Marco Island Police, Fire Chiefs To Be Suspended After Eventbrite Vaccine System Probe

Marco Island Police Chief Tracy L. Frazzano and Marco Island Fire-Rescue Chief Christopher Byrne will be suspended for 30 days each in connection with a city investigation into use of the Eventbrite vaccine registration system, the city announced Wednesday.

An investigation led by City Manager Mike McNees concluded that Frazzano’s husband, William Frazzano, 65, made an online appointment on the Eventbrite COVID-19 vaccine registration system before the city published the link on the city’s website and social media accounts on Jan. 20.

McNees also concluded that Byrne failed to report the breach and allowed William Frazzano to take the vaccine during the city’s first vaccination clinic on Jan. 22 despite Collier County EMS alerting him of the breach, which happened 10 minutes before the Eventbrite link was published.

McNees wrote that Byrne spoke with Frazzano and that she said she had provided the Eventbrite link to her husband believing that the link would not go live until 2 p.m.

McNees offered both chiefs a predetermination meeting within 24 hours before his decision is final. After that, the period of suspension will begin at a time to be determined but no later than March 1.

“During that period (they) will not participate in the operation of the department in any way, and will receive no compensation or accrue any benefits as would normally accrue to (them) as an employee of the department or the city of Marco Island,” McNees wrote.

“I have no comment at this time,” Byrne said.

Frazzano did not immediately respond to requests for comment.

In a news conference Wednesday afternoon, McNees said the city attorney evaluated the case and has given him no indication the case should be referred to county, state or federal authorities. 

“What we got is a couple of bad judgment calls,” McNees said. “That’s not acceptable, but it isn’t criminal.”

City Council Chairman Jared Grifoni wrote in a text message Wednesday he is thankful for McNees’ actions.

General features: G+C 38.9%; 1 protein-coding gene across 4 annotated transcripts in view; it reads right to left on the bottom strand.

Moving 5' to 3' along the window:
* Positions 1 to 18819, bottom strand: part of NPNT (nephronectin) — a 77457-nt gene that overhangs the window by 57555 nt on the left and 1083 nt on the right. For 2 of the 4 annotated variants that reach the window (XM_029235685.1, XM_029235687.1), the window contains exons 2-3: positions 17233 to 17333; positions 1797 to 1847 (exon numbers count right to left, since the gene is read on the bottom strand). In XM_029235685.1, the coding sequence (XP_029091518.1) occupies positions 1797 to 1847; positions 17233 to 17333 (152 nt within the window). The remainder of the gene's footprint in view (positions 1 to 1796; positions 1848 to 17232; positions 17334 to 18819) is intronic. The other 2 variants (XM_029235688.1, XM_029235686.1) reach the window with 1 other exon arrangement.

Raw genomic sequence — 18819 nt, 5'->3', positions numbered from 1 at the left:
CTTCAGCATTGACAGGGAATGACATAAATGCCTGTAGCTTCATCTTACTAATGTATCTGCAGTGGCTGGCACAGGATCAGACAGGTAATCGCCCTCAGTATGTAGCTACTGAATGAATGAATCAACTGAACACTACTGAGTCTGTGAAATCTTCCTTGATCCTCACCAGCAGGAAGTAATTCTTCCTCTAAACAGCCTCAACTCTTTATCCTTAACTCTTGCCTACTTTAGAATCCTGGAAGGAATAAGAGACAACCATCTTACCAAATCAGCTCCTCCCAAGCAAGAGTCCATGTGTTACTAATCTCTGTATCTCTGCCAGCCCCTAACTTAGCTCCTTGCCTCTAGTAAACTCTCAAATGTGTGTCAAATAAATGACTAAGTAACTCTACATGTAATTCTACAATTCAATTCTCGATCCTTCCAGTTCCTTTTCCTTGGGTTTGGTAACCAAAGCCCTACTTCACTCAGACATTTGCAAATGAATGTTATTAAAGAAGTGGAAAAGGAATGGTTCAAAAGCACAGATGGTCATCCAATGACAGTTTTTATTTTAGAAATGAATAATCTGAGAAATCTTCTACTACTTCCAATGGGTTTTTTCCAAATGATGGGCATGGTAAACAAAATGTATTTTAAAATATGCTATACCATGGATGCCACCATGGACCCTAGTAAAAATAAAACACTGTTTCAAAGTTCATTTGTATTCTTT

“The city manager faced this sensitive situation head-on and conducted a review of the allegations in an expedited manner and in a transparent fashion, keeping both the City Council and public aware of the process and conclusion as appropriate,” Grifoni wrote.

Frazzano and Byrne were placed on administrative leave Monday pending the result of the investigation into allegations involving “access and use” of the Eventbrite vaccine registration system, the city announced Monday.

For the second vaccine clinic, the city told Florida residents last week to visit its website at 2 p.m., Jan. 27, and to click on a banner on the top of the page that would redirect them to the Eventbrite website.

The city’s website crashed at 2 p.m. as possibly thousands of web visitors attempted to make one of 200 available appointments to get the first dose of the COVID-19 vaccine two days later at Mackle Park, the city announced later that day.

At 2 p.m., the city also shared the Eventbrite link on its social media accounts. At approximately 2:15 p.m., the city announced on social media all 200 appointment slots were full.

The website was down for about 30 minutes, the Marco Eagle observed.

“Some people were still able to access the Eventbrite page and make a reservation through the city’s website or through the link posted on our city social media sites,” the city said in a news release sent later that day.

On Jan. 22, the city and Collier EMS administered for the first time fewer than 300 doses at Veterans’ Community Park.

The appointment slots, which also were scheduled through the event management and ticketing website Eventbrite, were filled within three minutes of being made available online on Jan. 20, according to the city.

McNees said during a City Council meeting Monday night the city is working on a new vaccine registration system that will give priority to Marco’s oldest residents.

The city’s two previous vaccine clinics have allowed people from outside of Marco to register with the same level of priority as Marco residents as long as they were Florida residents.

“It makes it more manageable (that) we don’t have people all over Southwest Florida trying to overwhelm the island to get 200 or 300 vaccinations,” McNees said.

McNees said on Monday the city won’t help distribute vaccinations this week on the island.

“We didn’t want to try to spin something up quickly this week with a whole new set of priorities and a whole new system. One misstep was enough,” McNees said.


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